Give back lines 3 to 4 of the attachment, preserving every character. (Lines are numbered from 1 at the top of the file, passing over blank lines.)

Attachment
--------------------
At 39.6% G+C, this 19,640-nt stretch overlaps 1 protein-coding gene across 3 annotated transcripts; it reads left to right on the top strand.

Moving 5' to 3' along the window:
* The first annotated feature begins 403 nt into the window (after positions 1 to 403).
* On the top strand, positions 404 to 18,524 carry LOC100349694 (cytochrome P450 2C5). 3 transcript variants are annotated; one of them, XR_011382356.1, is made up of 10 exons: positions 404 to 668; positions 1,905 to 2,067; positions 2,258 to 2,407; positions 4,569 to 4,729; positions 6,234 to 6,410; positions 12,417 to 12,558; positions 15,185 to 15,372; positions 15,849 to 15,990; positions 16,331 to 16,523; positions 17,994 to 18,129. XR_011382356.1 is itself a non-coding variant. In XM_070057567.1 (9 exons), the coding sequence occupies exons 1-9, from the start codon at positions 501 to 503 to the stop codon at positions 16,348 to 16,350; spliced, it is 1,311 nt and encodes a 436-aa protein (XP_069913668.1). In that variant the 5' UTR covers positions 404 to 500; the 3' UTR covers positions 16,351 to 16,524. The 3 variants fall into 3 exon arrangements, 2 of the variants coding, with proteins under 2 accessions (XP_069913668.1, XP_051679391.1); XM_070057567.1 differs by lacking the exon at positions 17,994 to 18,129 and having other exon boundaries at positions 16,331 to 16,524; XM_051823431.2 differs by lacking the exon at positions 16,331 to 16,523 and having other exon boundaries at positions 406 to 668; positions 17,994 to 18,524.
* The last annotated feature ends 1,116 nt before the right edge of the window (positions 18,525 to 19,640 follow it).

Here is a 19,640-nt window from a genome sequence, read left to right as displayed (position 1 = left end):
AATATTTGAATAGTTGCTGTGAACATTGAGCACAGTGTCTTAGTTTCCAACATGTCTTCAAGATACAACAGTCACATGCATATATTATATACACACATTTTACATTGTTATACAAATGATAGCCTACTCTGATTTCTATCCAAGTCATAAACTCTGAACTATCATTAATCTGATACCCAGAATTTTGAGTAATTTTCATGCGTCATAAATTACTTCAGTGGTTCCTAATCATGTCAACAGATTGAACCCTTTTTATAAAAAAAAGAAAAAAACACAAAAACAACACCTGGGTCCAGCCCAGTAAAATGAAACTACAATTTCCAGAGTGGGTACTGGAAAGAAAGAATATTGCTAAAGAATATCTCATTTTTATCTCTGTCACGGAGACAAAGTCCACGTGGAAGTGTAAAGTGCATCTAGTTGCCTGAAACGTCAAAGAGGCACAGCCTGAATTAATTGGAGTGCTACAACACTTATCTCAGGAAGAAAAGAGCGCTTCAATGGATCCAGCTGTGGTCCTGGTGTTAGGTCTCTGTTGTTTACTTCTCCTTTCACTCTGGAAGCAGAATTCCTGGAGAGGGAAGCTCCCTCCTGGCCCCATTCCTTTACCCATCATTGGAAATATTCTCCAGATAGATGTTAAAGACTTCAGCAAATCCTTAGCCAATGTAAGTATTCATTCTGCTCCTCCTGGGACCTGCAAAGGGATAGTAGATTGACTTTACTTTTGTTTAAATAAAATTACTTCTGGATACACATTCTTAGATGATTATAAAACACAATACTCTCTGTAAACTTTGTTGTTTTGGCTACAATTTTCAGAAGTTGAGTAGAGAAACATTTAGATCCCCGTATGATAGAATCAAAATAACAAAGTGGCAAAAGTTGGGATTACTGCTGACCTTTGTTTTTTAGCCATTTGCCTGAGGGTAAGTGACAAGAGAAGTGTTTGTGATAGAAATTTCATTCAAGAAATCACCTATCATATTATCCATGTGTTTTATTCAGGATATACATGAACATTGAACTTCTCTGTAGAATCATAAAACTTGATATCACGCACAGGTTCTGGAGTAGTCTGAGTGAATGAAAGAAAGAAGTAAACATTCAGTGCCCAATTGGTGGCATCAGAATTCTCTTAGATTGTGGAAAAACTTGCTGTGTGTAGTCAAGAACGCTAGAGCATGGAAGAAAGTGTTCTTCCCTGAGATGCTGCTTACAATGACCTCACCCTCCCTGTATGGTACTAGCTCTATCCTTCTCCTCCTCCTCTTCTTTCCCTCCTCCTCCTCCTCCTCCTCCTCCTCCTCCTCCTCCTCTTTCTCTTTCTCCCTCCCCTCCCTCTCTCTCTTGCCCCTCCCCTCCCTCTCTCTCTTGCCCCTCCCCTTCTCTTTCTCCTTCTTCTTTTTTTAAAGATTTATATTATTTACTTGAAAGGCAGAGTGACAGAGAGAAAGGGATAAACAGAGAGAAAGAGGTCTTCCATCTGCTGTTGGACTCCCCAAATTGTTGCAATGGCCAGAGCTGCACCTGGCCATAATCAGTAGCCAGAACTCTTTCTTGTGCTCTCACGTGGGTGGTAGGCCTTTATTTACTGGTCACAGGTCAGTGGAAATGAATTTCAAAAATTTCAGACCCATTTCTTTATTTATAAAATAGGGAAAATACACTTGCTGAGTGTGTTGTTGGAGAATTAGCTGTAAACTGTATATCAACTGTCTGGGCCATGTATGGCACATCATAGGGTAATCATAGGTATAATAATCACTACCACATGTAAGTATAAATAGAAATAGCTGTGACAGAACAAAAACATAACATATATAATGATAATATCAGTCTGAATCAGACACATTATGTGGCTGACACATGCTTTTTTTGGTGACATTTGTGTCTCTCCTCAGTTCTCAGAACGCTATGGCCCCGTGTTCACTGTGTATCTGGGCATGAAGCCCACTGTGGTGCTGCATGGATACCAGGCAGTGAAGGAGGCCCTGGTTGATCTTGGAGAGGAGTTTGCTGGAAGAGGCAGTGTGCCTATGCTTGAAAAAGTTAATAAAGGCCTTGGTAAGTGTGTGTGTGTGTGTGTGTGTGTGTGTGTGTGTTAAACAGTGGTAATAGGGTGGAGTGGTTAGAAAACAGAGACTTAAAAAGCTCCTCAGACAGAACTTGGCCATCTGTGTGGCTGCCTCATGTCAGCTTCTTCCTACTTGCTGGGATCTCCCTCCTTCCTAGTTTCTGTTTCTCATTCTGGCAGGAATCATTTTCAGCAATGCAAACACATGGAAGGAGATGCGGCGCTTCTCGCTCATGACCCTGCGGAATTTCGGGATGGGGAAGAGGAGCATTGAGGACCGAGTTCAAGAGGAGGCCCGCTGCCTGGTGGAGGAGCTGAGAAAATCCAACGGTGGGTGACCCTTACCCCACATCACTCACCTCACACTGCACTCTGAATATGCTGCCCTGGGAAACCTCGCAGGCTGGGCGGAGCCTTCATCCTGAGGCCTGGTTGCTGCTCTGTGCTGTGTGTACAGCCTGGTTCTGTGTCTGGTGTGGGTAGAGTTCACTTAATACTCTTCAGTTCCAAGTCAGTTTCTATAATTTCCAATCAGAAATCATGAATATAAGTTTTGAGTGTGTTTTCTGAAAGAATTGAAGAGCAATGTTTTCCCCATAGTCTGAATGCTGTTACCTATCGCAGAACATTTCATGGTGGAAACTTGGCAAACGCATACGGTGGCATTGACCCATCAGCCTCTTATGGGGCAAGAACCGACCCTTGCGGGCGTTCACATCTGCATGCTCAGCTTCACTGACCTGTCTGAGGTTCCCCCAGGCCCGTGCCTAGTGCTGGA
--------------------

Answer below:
* The first annotated feature begins 403 nt into the window (after positions 1 to 403).
* On the top strand, positions 404 to 18,524 carry LOC100349694 (cytochrome P450 2C5). 3 transcript variants are annotated; one of them, XR_011382356.1, is made up of 10 exons: positions 404 to 668; positions 1,905 to 2,067; positions 2,258 to 2,407; positions 4,569 to 4,729; positions 6,234 to 6,410; positions 12,417 to 12,558; positions 15,185 to 15,372; positions 15,849 to 15,990; positions 16,331 to 16,523; positions 17,994 to 18,129. XR_011382356.1 is itself a non-coding variant. In XM_070057567.1 (9 exons), the coding sequence occupies exons 1-9, from the start codon at positions 501 to 503 to the stop codon at positions 16,348 to 16,350; spliced, it is 1,311 nt and encodes a 436-aa protein (XP_069913668.1). In that variant the 5' UTR covers positions 404 to 500; the 3' UTR covers positions 16,351 to 16,524. The 3 variants fall into 3 exon arrangements, 2 of the variants coding, with proteins under 2 accessions (XP_069913668.1, XP_051679391.1); XM_070057567.1 differs by lacking the exon at positions 17,994 to 18,129 and having other exon boundaries at positions 16,331 to 16,524; XM_051823431.2 differs by lacking the exon at positions 16,331 to 16,523 and having other exon boundaries at positions 406 to 668; positions 17,994 to 18,524.